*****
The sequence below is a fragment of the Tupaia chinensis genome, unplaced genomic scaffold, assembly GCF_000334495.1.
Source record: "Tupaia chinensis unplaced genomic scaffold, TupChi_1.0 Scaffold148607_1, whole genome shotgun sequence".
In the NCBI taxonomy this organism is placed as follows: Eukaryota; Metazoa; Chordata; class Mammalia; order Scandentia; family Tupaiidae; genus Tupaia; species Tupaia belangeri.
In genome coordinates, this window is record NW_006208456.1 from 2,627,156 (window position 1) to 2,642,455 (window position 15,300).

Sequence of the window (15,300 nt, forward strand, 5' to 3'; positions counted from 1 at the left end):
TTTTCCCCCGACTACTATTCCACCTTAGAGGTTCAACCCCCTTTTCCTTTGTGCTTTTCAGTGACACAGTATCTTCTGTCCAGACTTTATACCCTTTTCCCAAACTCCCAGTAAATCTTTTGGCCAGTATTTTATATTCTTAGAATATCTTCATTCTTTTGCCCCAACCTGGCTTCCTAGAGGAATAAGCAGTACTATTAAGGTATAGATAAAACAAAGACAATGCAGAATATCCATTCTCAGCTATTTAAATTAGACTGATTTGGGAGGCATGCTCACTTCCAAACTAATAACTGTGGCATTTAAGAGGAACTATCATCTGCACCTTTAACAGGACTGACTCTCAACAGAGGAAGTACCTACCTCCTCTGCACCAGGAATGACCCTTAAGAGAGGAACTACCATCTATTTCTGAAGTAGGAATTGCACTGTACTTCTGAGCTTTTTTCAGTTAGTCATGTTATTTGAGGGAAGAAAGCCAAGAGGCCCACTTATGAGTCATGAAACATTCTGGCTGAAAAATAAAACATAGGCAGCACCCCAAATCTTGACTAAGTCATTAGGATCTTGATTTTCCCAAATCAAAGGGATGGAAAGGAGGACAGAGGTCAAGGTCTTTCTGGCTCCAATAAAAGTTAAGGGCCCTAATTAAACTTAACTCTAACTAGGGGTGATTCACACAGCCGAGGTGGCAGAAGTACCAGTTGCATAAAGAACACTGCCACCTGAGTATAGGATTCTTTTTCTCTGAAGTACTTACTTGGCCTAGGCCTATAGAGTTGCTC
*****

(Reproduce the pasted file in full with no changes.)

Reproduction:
The sequence below is a fragment of the Tupaia chinensis genome, unplaced genomic scaffold, assembly GCF_000334495.1.
Source record: "Tupaia chinensis unplaced genomic scaffold, TupChi_1.0 Scaffold148607_1, whole genome shotgun sequence".
In the NCBI taxonomy this organism is placed as follows: Eukaryota; Metazoa; Chordata; class Mammalia; order Scandentia; family Tupaiidae; genus Tupaia; species Tupaia belangeri.
In genome coordinates, this window is record NW_006208456.1 from 2,627,156 (window position 1) to 2,642,455 (window position 15,300).

Sequence of the window (15,300 nt, forward strand, 5' to 3'; positions counted from 1 at the left end):
TTTTCCCCCGACTACTATTCCACCTTAGAGGTTCAACCCCCTTTTCCTTTGTGCTTTTCAGTGACACAGTATCTTCTGTCCAGACTTTATACCCTTTTCCCAAACTCCCAGTAAATCTTTTGGCCAGTATTTTATATTCTTAGAATATCTTCATTCTTTTGCCCCAACCTGGCTTCCTAGAGGAATAAGCAGTACTATTAAGGTATAGATAAAACAAAGACAATGCAGAATATCCATTCTCAGCTATTTAAATTAGACTGATTTGGGAGGCATGCTCACTTCCAAACTAATAACTGTGGCATTTAAGAGGAACTATCATCTGCACCTTTAACAGGACTGACTCTCAACAGAGGAAGTACCTACCTCCTCTGCACCAGGAATGACCCTTAAGAGAGGAACTACCATCTATTTCTGAAGTAGGAATTGCACTGTACTTCTGAGCTTTTTTCAGTTAGTCATGTTATTTGAGGGAAGAAAGCCAAGAGGCCCACTTATGAGTCATGAAACATTCTGGCTGAAAAATAAAACATAGGCAGCACCCCAAATCTTGACTAAGTCATTAGGATCTTGATTTTCCCAAATCAAAGGGATGGAAAGGAGGACAGAGGTCAAGGTCTTTCTGGCTCCAATAAAAGTTAAGGGCCCTAATTAAACTTAACTCTAACTAGGGGTGATTCACACAGCCGAGGTGGCAGAAGTACCAGTTGCATAAAGAACACTGCCACCTGAGTATAGGATTCTTTTTCTCTGAAGTACTTACTTGGCCTAGGCCTATAGAGTTGCTC